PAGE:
Objective: Several studies have explored the impact of nonalcoholic fatty liver disease (NAFLD) on risk of incident type 2 diabetes. However, the extent to which NAFLD may confer risk of incident diabetes remains uncertain. We performed a meta-analysis of relevant studies to quantify the magnitude of the association between NAFLD and risk of incident diabetes.
Research design and methods: We collected data using PubMed, Scopus, and Web of Science from January 2000 to July 2017. We included only large (n ≥500) observational studies with a follow-up duration of at least 1 year in which NAFLD was diagnosed on imaging methods. Eligible studies were selected according to predefined keywords and clinical outcomes. Data from selected studies were extracted, and meta-analysis was performed using random-effects modeling.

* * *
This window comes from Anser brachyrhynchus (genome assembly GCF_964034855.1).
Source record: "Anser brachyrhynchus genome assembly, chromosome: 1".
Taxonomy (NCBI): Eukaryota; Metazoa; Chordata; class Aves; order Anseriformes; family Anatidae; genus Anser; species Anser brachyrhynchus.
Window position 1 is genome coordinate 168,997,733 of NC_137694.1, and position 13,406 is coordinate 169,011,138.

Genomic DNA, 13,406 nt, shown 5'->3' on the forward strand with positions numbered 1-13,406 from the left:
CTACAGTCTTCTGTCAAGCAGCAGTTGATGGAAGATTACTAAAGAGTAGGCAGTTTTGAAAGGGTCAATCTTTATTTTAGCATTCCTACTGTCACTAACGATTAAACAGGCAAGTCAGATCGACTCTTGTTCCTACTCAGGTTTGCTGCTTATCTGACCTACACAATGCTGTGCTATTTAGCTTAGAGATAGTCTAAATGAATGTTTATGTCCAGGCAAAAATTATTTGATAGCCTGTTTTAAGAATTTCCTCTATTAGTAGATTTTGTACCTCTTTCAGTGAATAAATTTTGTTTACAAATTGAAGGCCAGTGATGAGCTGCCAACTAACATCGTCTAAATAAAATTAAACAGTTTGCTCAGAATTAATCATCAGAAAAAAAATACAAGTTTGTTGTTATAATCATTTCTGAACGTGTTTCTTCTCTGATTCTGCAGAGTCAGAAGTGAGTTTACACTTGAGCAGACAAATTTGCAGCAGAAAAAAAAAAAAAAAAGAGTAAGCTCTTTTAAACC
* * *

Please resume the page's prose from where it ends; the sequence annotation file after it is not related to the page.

Results: A total of 19 observational studies with 296,439 individuals (30.1% with NAFLD) and nearly 16,000 cases of incident diabetes over a median of 5 years were included in the final analysis. Patients with NAFLD had a greater risk of incident diabetes than those without NAFLD (random-effects hazard ratio [HR] 2.22, 95% CI 1.84-2.60; I2 = 79.2%). Patients with more "severe" NAFLD were also more likely to develop incident diabetes; this risk increased across the ultrasonographic scores of steatosis (n = 3 studies), but it appeared to be even greater among NAFLD patients with advanced high NAFLD fibrosis score (n = 1 study; random-effects HR 4.74, 95% CI 3.54-5.94). Sensitivity analyses did not alter these findings. Funnel plot and Egger test did not reveal significant publication bias. Study limitations included high heterogeneity, varying degrees of confounder adjustment across individual studies, and lack of studies using liver biopsy.
Conclusions: NAFLD is significantly associated with a twofold increased risk of incident diabetes. However, the observational design of the eligible studies does not allow for proving causality.
© 2018 by the American Diabetes Association.